Contracting Standards Board

257,894

257,894

T80

Judicial Review Council

124,509

124,509

T81

Judicial Selection Commission

82,097

82,097

T82

Office of the Child Advocate

630,059

630,059

T83

Office of the Victim Advocate

387,708

387,708

T84

Board of Firearms Permit Examiners

113,272

113,272

T85

AGENCY TOTAL

1,724,491

1,724,491

T86

     

T87

OFFICE OF POLICY AND MANAGEMENT

   

T88

Personal Services

10,006,964

10,006,964

T89

Other Expenses

1,098,084

1,098,084

T90

Automated Budget System and Data Base Link

39,668

39,668

T91

Justice Assistance Grants

910,489

910,489

T92

Project Longevity

850,000

850,000

T93

Council of Governments

2,750,000

5,000,000

T94

Tax Relief For Elderly Renters

12,685,377

13,666,177

T95

Reimbursement to Towns for Loss of Taxes on State Property

51,596,345

56,045,788

T96

Reimbursements to Towns for Private Tax-Exempt Property

100,900,058

105,889,432

T97

Reimbursement Property Tax - Disability Exemption

374,065

374,065

T98

Property Tax Relief Elderly Freeze Program

65,000

65,000

T99

Property Tax Relief for Veterans

2,777,546

2,777,546

T100

Municipal Revenue Sharing

35,221,814

36,819,135

T101

Municipal Restructuring

28,000,000

28,000,000

T102

Municipal Transition

36,000,000

15,000,000

T103

Municipal Stabilization Grant

56,903,954

37,753,335

T104

AGENCY TOTAL

340,179,364

314,295,683

T105

     

T106

DEPARTMENT OF VETERANS' AFFAIRS

   

T107

Personal Services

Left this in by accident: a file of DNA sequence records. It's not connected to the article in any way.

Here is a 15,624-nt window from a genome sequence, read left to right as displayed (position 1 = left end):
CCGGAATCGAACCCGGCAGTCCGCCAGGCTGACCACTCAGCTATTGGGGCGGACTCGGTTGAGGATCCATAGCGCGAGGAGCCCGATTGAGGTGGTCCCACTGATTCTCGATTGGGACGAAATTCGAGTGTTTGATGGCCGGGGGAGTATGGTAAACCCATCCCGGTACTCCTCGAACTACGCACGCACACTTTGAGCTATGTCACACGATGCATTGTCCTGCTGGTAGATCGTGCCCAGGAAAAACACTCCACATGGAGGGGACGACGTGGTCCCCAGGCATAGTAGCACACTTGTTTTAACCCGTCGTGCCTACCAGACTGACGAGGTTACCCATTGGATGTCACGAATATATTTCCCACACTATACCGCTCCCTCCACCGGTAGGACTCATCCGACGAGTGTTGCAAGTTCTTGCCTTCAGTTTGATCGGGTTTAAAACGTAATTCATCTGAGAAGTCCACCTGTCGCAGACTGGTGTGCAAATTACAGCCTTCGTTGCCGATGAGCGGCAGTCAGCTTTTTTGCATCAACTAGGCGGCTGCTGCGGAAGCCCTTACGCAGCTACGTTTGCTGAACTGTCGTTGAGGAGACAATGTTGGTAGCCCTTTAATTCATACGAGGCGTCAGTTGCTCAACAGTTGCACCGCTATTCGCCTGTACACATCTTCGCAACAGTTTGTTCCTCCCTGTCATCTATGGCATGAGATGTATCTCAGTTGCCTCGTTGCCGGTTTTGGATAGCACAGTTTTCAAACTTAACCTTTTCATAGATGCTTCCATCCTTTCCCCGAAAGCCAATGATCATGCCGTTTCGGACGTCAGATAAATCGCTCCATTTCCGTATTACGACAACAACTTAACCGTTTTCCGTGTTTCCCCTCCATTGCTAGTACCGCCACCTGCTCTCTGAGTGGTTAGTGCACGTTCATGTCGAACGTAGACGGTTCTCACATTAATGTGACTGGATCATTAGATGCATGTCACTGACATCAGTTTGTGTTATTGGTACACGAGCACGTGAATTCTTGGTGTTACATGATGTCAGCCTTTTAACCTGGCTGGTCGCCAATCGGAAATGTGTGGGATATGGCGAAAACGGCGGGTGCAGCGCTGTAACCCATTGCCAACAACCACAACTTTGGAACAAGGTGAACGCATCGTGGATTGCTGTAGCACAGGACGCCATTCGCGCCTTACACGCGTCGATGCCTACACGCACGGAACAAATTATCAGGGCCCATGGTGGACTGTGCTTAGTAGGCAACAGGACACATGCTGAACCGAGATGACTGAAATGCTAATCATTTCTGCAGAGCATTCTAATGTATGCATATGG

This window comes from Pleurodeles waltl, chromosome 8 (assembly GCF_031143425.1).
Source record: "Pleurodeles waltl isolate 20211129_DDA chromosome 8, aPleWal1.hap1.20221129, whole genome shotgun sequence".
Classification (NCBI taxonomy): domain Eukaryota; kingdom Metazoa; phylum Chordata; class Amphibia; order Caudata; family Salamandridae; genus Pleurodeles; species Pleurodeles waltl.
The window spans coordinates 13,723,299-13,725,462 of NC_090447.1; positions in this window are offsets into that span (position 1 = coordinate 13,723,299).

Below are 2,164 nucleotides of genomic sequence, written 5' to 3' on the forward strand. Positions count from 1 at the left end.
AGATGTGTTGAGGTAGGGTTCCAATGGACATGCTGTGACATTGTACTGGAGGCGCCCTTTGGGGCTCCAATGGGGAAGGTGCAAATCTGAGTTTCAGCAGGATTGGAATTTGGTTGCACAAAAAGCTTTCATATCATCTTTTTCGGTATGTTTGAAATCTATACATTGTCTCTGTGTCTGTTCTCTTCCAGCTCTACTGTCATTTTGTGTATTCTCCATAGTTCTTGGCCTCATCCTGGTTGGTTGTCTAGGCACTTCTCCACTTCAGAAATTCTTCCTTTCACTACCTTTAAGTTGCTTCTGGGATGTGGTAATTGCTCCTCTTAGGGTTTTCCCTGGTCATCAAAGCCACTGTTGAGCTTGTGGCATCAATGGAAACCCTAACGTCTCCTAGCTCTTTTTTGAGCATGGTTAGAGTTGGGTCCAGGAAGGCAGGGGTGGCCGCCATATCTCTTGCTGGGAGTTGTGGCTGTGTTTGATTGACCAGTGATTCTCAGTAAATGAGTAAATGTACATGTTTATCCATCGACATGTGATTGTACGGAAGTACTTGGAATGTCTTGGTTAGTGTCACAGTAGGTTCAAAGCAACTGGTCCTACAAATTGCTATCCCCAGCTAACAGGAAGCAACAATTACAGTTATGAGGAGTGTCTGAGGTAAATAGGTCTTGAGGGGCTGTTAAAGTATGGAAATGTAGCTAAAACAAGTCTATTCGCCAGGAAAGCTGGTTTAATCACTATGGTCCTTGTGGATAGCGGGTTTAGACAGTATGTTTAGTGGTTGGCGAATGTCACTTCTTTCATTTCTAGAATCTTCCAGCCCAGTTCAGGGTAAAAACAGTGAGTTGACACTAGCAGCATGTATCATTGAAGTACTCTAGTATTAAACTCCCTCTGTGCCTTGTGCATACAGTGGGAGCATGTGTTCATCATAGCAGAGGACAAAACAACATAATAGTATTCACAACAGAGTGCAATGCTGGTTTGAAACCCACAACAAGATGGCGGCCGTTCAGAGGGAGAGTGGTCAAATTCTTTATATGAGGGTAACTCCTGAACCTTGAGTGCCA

19,914,195

17,914,195

T108

Other Expenses

3,056,239

3,056,239

T109

SSMF Administration

521,833

521,833

T110

Burial Expenses

6,666

6,666

T111

Headstones

307,834

307,834

T112

AGENCY TOTAL

23,806,767

21,806,767

T113

     

T114

DEPARTMENT OF ADMINISTRATIVE SERVICES

   

T115

Personal Services

47,168,198

47,168,198

T116

Other Expenses

28,543,249

28,804,457

T117

Loss Control Risk Management

92,634

92,634

T118

Employees' Review Board

17,611

17,611

T119

Surety Bonds for State Officials and Employees

65,949

147,524

T120

Refunds Of Collections

21,453

21,453

T121

Rents and Moving

10,562,692

11,318,952

T122

W. C. Administrator

5,000,000

5,000,000

T123

Connecticut Education Network

952,907

 

T124

State Insurance and Risk Mgmt Operations

10,719,619

10,917,391

T125

IT Services

12,489,014

12,384,014

T126

Firefighters Fund

400,000

400,000

T127

AGENCY TOTAL

116,033,326

116,272,234

T128

     

T129

ATTORNEY GENERAL

   

T130

Personal Services

30,323,304

30,923,304

T131

Other Expenses

968,906

1,068,906

T132

AGENCY TOTAL

31,292,210

31,992,210

T133

     

T134

DIVISION OF CRIMINAL JUSTICE

   

T135

Personal Services

44,094,555

44,021,057

T136

Other Expenses

2,276,404

2,273,280

T137

Witness Protection

164,148

164,148

T138

Training And Education

27,398

27,398

T139

Expert Witnesses

135,413

135,413

T140

Medicaid Fraud Control

1,041,425

1,041,425

T141

Criminal Justice Commission

409

409

T142

Cold Case Unit

228,213

228,213

T143

Shooting Taskforce

1,034,499

1,034,499

T144

AGENCY TOTAL

49,002,464

48,925,842

T145

     

T146

REGULATION AND PROTECTION

   

T147

     

T148

DEPARTMENT OF EMERGENCY SERVICES AND PUBLIC PROTECTION

   

T149

Personal Services

144,109,537

146,234,975

T150

Other Expenses

26,623,919

26,611,310

T151

Stress Reduction

25,354

25,354

T152

Fleet Purchase

6,202,962

6,581,737

T153

Workers' Compensation Claims

4,541,962

4,636,817

T154

Criminal Justice Information System

2,392,840

2,739,398

T155

Fire Training School - Willimantic

150,076

150,076

T156

Maintenance of County Base Fire Radio Network

21,698

21,698

T157

Maintenance of State-Wide Fire Radio Network

14,441

14,441

T158

Police Association of Connecticut

172,353

172,353

T159

Connecticut State Firefighter's Association

176,625